Lies, Damned Lies, and How Much Should Obama Lie?
Stay up to date with the latest headlines via email.
Lies are everywhere. It's a veritable lying epidemic out there in campaign America. Yet, it was still surprising when corporate writer Farhad Manjoo suggested that Barack Obama's problem in the campaign was that he wasn't lying enough.
Perhaps it is quaint, but at AlterNet we are in favor of fewer lies, not more. And we won't lie. This article is in part an appeal to support us financially, to help us fight back against the recent plague of lies. More about that in a minute. But, if you already know you want to help us, click here.
Manjoo works for Slate, which is owned by the Washington Post Company, owner of Newsweek and a media empire that stretches from TV channels to children's schoolbooks.
Manjoo catalogued many of the lies strewn about by John McCain and running mate Sarah Palin, and by Obama. Manjoo concluded that McCain was out-lying Obama by more than 2-1, and that Obama had refrained from the big whoppers. Hence, according to Manjoo, "McCain has lied more often and more outrageously than Obama."
Take McCain's ad claiming that Obama's "one accomplishment" on education policy was to push "legislation to teach 'comprehensive sex education' to kindergartners." According to Manjoo, "It's difficult to find a single true word in the whole spot. The McCain camp's other sin is one of repetition. They keep saying things that have been proved untrue. In TV ads and at nearly every stump speech, Palin has repeated the line that she stopped the federal government's plan to build the 'bridge to nowhere,' a claim that fact-check sites and nearly every major news organization have shot down."
And here is Manjoo's conclusion: "This is exactly what's so puzzling about Obama's strategy -- why is he paying any attention to the fact-checkers? So far, McCain has seen little blowback from lying." Manjoo also states that 51 percent of the public wrongly believes McCain's claim that Obama will raise taxes on the middle class.
I feel I have to intervene on behalf of all of us and say no to Manjoo, and to the outrageous cynicism required to suggest that Obama should just lie more as a solution. Sure, Obama can get tougher, but he doesn't have to lie to succeed. AlterNet's mission is focused on stopping the lies. And you, our audience, have shown your appreciation of our mission by devouring our material.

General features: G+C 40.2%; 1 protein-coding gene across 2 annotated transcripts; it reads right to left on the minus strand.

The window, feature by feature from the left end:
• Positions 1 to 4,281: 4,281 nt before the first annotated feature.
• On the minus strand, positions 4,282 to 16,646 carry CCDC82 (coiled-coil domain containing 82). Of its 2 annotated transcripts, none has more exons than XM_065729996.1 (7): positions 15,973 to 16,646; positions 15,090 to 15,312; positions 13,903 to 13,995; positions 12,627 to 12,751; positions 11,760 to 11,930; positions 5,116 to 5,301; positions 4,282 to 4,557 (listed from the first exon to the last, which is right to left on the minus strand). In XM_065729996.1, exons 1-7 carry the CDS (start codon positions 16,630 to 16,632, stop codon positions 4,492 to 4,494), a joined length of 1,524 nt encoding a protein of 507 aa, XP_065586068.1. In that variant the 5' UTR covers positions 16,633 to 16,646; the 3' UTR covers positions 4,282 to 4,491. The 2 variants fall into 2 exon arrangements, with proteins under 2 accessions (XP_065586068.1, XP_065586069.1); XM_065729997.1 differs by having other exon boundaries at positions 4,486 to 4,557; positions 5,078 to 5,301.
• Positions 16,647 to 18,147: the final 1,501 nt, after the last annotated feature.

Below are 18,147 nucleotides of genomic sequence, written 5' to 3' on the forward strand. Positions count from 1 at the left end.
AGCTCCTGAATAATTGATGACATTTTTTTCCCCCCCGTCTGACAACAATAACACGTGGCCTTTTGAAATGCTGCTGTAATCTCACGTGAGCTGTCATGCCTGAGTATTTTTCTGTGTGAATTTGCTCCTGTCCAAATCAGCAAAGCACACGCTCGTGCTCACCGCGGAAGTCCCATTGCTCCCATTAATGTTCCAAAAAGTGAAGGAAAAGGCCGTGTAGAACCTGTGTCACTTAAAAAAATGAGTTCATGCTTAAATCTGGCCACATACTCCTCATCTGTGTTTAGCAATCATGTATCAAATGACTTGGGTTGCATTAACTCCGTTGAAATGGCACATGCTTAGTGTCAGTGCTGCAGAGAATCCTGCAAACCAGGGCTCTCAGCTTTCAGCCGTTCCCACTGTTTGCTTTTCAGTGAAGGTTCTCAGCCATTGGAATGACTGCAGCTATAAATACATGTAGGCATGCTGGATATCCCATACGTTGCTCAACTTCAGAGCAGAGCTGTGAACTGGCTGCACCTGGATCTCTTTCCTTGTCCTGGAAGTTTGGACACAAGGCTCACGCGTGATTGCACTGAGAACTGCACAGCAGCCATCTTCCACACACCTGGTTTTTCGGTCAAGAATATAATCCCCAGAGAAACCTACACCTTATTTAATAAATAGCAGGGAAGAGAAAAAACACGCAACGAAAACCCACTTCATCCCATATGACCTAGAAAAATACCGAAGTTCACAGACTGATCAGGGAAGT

In the past few weeks AlterNet has had the most visitors in our 10 years! In one week more than half a million people read our series about Palin's lies. AlterNet's job is blow the whistle on falsehoods. And that is why we hope you will support AlterNet with your donation today.
AlterNet is doing great. We deliver many dozens of articles, blogs and videos every day -- all for free. But, it does cost us money. No lying here. There is no free lunch. In fact, the more people visit AlterNet, the more we have to pay for servers to handle the load. In fact, our server costs are almost $40,000 a year alone. That's just one example of the costs of running a high-traffic, independent Web site. And of course there is rent, salaries, money for writers, insurance and the normal stuff necessary for success.
To wrap it up, Manjoo actually wrote a book about lying -- or, as he calls it, "the disappearance of facts." The book is titled True Enough: Learning to Live in a Post-Fact Society. In it, he argues that "facts are a stock of faltering value." And that "media fragmentation -- the disintegration of the mass media into the many niches of the Web, cable news, and talk radio -- lets us consume news that we like and avoid news that we don't, leading people to perceive reality in a way that conforms to their long-held beliefs."
Well yes, the avoidance of facts is a problem, as we all know. Some voters practice denial. But, that is no reason to stop presenting reality, even when it is painful. Things are not going to change until we face the truth head on. We hope you will support us in our effort to bring more truth to this campaign.
Don Hazen is the executive editor of AlterNet.